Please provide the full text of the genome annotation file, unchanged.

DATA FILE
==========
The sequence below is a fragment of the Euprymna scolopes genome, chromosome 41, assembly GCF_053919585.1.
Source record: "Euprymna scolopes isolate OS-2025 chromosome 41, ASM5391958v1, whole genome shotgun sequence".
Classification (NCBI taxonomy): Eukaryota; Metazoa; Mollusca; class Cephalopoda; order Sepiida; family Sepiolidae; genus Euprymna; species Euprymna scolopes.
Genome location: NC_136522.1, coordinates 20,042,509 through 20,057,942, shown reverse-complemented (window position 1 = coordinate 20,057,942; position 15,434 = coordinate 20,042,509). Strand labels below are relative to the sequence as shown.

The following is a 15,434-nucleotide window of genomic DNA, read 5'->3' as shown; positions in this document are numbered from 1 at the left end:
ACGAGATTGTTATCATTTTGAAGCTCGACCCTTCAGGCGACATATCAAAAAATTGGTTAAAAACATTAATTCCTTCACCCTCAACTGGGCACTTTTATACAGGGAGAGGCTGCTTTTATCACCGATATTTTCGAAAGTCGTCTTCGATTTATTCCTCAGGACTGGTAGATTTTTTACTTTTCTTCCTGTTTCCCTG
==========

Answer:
The sequence below is a fragment of the Euprymna scolopes genome, chromosome 41, assembly GCF_053919585.1.
Source record: "Euprymna scolopes isolate OS-2025 chromosome 41, ASM5391958v1, whole genome shotgun sequence".
Classification (NCBI taxonomy): Eukaryota; Metazoa; Mollusca; class Cephalopoda; order Sepiida; family Sepiolidae; genus Euprymna; species Euprymna scolopes.
Genome location: NC_136522.1, coordinates 20,042,509 through 20,057,942, shown reverse-complemented (window position 1 = coordinate 20,057,942; position 15,434 = coordinate 20,042,509). Strand labels below are relative to the sequence as shown.

The following is a 15,434-nucleotide window of genomic DNA, read 5'->3' as shown; positions in this document are numbered from 1 at the left end:
ACGAGATTGTTATCATTTTGAAGCTCGACCCTTCAGGCGACATATCAAAAAATTGGTTAAAAACATTAATTCCTTCACCCTCAACTGGGCACTTTTATACAGGGAGAGGCTGCTTTTATCACCGATATTTTCGAAAGTCGTCTTCGATTTATTCCTCAGGACTGGTAGATTTTTTACTTTTCTTCCTGTTTCCCTG